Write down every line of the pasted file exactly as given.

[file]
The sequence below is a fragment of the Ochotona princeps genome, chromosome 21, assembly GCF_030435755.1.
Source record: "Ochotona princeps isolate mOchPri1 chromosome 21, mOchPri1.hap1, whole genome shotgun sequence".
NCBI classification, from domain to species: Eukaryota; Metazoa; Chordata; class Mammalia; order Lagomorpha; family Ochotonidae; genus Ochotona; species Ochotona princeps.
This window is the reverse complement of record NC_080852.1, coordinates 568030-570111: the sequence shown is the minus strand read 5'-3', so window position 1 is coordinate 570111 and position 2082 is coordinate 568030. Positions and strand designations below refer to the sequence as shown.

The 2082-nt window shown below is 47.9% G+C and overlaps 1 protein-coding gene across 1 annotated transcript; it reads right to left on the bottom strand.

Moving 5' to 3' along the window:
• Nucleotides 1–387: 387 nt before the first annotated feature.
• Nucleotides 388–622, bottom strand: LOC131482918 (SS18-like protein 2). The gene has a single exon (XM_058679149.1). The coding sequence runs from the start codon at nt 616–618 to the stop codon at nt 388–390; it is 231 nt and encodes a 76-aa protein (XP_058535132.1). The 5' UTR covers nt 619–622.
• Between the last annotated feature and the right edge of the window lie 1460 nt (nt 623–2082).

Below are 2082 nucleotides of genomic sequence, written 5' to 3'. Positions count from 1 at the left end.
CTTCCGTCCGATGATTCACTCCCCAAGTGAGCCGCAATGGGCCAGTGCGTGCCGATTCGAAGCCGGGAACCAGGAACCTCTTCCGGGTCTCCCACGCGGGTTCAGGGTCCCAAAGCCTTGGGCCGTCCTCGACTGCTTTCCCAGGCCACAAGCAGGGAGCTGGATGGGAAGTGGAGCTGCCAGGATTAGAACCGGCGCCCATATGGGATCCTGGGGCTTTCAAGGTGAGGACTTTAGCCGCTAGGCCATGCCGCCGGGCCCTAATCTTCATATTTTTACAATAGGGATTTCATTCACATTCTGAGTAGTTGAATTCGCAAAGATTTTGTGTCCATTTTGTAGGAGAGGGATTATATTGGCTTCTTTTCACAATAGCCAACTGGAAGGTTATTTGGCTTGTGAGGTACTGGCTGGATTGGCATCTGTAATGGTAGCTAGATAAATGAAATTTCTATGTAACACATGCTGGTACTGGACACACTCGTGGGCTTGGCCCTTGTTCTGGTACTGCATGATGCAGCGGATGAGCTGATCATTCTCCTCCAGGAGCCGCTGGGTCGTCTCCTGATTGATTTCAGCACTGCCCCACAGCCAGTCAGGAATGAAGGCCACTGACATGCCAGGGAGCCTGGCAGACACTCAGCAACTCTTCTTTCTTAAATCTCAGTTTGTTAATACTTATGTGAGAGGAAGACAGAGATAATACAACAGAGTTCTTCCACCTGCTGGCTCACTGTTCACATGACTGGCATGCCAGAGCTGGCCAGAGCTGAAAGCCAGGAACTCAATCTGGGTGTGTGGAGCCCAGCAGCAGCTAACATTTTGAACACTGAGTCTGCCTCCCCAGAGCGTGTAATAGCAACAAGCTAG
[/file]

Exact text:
The sequence below is a fragment of the Ochotona princeps genome, chromosome 21, assembly GCF_030435755.1.
Source record: "Ochotona princeps isolate mOchPri1 chromosome 21, mOchPri1.hap1, whole genome shotgun sequence".
NCBI classification, from domain to species: Eukaryota; Metazoa; Chordata; class Mammalia; order Lagomorpha; family Ochotonidae; genus Ochotona; species Ochotona princeps.
This window is the reverse complement of record NC_080852.1, coordinates 568030-570111: the sequence shown is the minus strand read 5'-3', so window position 1 is coordinate 570111 and position 2082 is coordinate 568030. Positions and strand designations below refer to the sequence as shown.

The 2082-nt window shown below is 47.9% G+C and overlaps 1 protein-coding gene across 1 annotated transcript; it reads right to left on the bottom strand.

Moving 5' to 3' along the window:
• Nucleotides 1–387: 387 nt before the first annotated feature.
• Nucleotides 388–622, bottom strand: LOC131482918 (SS18-like protein 2). The gene has a single exon (XM_058679149.1). The coding sequence runs from the start codon at nt 616–618 to the stop codon at nt 388–390; it is 231 nt and encodes a 76-aa protein (XP_058535132.1). The 5' UTR covers nt 619–622.
• Between the last annotated feature and the right edge of the window lie 1460 nt (nt 623–2082).

Below are 2082 nucleotides of genomic sequence, written 5' to 3'. Positions count from 1 at the left end.
CTTCCGTCCGATGATTCACTCCCCAAGTGAGCCGCAATGGGCCAGTGCGTGCCGATTCGAAGCCGGGAACCAGGAACCTCTTCCGGGTCTCCCACGCGGGTTCAGGGTCCCAAAGCCTTGGGCCGTCCTCGACTGCTTTCCCAGGCCACAAGCAGGGAGCTGGATGGGAAGTGGAGCTGCCAGGATTAGAACCGGCGCCCATATGGGATCCTGGGGCTTTCAAGGTGAGGACTTTAGCCGCTAGGCCATGCCGCCGGGCCCTAATCTTCATATTTTTACAATAGGGATTTCATTCACATTCTGAGTAGTTGAATTCGCAAAGATTTTGTGTCCATTTTGTAGGAGAGGGATTATATTGGCTTCTTTTCACAATAGCCAACTGGAAGGTTATTTGGCTTGTGAGGTACTGGCTGGATTGGCATCTGTAATGGTAGCTAGATAAATGAAATTTCTATGTAACACATGCTGGTACTGGACACACTCGTGGGCTTGGCCCTTGTTCTGGTACTGCATGATGCAGCGGATGAGCTGATCATTCTCCTCCAGGAGCCGCTGGGTCGTCTCCTGATTGATTTCAGCACTGCCCCACAGCCAGTCAGGAATGAAGGCCACTGACATGCCAGGGAGCCTGGCAGACACTCAGCAACTCTTCTTTCTTAAATCTCAGTTTGTTAATACTTATGTGAGAGGAAGACAGAGATAATACAACAGAGTTCTTCCACCTGCTGGCTCACTGTTCACATGACTGGCATGCCAGAGCTGGCCAGAGCTGAAAGCCAGGAACTCAATCTGGGTGTGTGGAGCCCAGCAGCAGCTAACATTTTGAACACTGAGTCTGCCTCCCCAGAGCGTGTAATAGCAACAAGCTAG